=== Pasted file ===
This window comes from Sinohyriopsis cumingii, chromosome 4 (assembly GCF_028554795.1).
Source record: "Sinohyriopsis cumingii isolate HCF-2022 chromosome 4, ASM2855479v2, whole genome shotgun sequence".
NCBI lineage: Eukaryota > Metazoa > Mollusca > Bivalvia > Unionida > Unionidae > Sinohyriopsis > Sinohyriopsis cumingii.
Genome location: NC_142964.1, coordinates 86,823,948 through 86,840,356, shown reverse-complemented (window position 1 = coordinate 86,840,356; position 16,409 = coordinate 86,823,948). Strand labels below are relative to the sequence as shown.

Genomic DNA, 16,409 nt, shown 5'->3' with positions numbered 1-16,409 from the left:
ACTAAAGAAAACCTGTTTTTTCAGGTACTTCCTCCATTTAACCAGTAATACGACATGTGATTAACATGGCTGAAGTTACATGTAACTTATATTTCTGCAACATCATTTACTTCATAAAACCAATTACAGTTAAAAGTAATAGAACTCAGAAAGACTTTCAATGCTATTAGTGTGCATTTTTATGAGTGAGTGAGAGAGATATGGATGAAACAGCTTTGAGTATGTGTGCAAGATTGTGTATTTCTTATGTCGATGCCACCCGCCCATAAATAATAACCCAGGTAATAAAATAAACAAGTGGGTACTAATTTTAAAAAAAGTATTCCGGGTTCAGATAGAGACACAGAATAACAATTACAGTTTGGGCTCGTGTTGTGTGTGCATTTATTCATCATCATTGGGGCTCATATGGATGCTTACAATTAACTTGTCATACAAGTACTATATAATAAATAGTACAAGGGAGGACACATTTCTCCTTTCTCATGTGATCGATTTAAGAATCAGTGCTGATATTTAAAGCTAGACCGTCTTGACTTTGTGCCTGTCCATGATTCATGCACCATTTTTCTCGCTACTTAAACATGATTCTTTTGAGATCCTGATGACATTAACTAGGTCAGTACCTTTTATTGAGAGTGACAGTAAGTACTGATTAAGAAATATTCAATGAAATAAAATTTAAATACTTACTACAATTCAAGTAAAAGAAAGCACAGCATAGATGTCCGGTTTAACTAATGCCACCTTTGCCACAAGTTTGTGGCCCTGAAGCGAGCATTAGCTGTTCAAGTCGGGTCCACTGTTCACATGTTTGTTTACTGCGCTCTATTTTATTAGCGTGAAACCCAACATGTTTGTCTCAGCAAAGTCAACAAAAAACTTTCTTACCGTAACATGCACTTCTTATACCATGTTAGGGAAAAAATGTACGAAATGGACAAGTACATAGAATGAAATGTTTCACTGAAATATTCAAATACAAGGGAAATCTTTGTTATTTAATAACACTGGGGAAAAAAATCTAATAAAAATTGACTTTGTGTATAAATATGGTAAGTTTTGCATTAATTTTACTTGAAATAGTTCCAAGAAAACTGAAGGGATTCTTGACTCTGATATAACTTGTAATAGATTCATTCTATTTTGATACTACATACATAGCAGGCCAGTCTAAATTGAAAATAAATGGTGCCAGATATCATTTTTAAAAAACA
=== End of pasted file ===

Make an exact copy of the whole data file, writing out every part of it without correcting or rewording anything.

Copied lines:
This window comes from Sinohyriopsis cumingii, chromosome 4 (assembly GCF_028554795.1).
Source record: "Sinohyriopsis cumingii isolate HCF-2022 chromosome 4, ASM2855479v2, whole genome shotgun sequence".
NCBI lineage: Eukaryota > Metazoa > Mollusca > Bivalvia > Unionida > Unionidae > Sinohyriopsis > Sinohyriopsis cumingii.
Genome location: NC_142964.1, coordinates 86,823,948 through 86,840,356, shown reverse-complemented (window position 1 = coordinate 86,840,356; position 16,409 = coordinate 86,823,948). Strand labels below are relative to the sequence as shown.

Genomic DNA, 16,409 nt, shown 5'->3' with positions numbered 1-16,409 from the left:
ACTAAAGAAAACCTGTTTTTTCAGGTACTTCCTCCATTTAACCAGTAATACGACATGTGATTAACATGGCTGAAGTTACATGTAACTTATATTTCTGCAACATCATTTACTTCATAAAACCAATTACAGTTAAAAGTAATAGAACTCAGAAAGACTTTCAATGCTATTAGTGTGCATTTTTATGAGTGAGTGAGAGAGATATGGATGAAACAGCTTTGAGTATGTGTGCAAGATTGTGTATTTCTTATGTCGATGCCACCCGCCCATAAATAATAACCCAGGTAATAAAATAAACAAGTGGGTACTAATTTTAAAAAAAGTATTCCGGGTTCAGATAGAGACACAGAATAACAATTACAGTTTGGGCTCGTGTTGTGTGTGCATTTATTCATCATCATTGGGGCTCATATGGATGCTTACAATTAACTTGTCATACAAGTACTATATAATAAATAGTACAAGGGAGGACACATTTCTCCTTTCTCATGTGATCGATTTAAGAATCAGTGCTGATATTTAAAGCTAGACCGTCTTGACTTTGTGCCTGTCCATGATTCATGCACCATTTTTCTCGCTACTTAAACATGATTCTTTTGAGATCCTGATGACATTAACTAGGTCAGTACCTTTTATTGAGAGTGACAGTAAGTACTGATTAAGAAATATTCAATGAAATAAAATTTAAATACTTACTACAATTCAAGTAAAAGAAAGCACAGCATAGATGTCCGGTTTAACTAATGCCACCTTTGCCACAAGTTTGTGGCCCTGAAGCGAGCATTAGCTGTTCAAGTCGGGTCCACTGTTCACATGTTTGTTTACTGCGCTCTATTTTATTAGCGTGAAACCCAACATGTTTGTCTCAGCAAAGTCAACAAAAAACTTTCTTACCGTAACATGCACTTCTTATACCATGTTAGGGAAAAAATGTACGAAATGGACAAGTACATAGAATGAAATGTTTCACTGAAATATTCAAATACAAGGGAAATCTTTGTTATTTAATAACACTGGGGAAAAAAATCTAATAAAAATTGACTTTGTGTATAAATATGGTAAGTTTTGCATTAATTTTACTTGAAATAGTTCCAAGAAAACTGAAGGGATTCTTGACTCTGATATAACTTGTAATAGATTCATTCTATTTTGATACTACATACATAGCAGGCCAGTCTAAATTGAAAATAAATGGTGCCAGATATCATTTTTAAAAAACA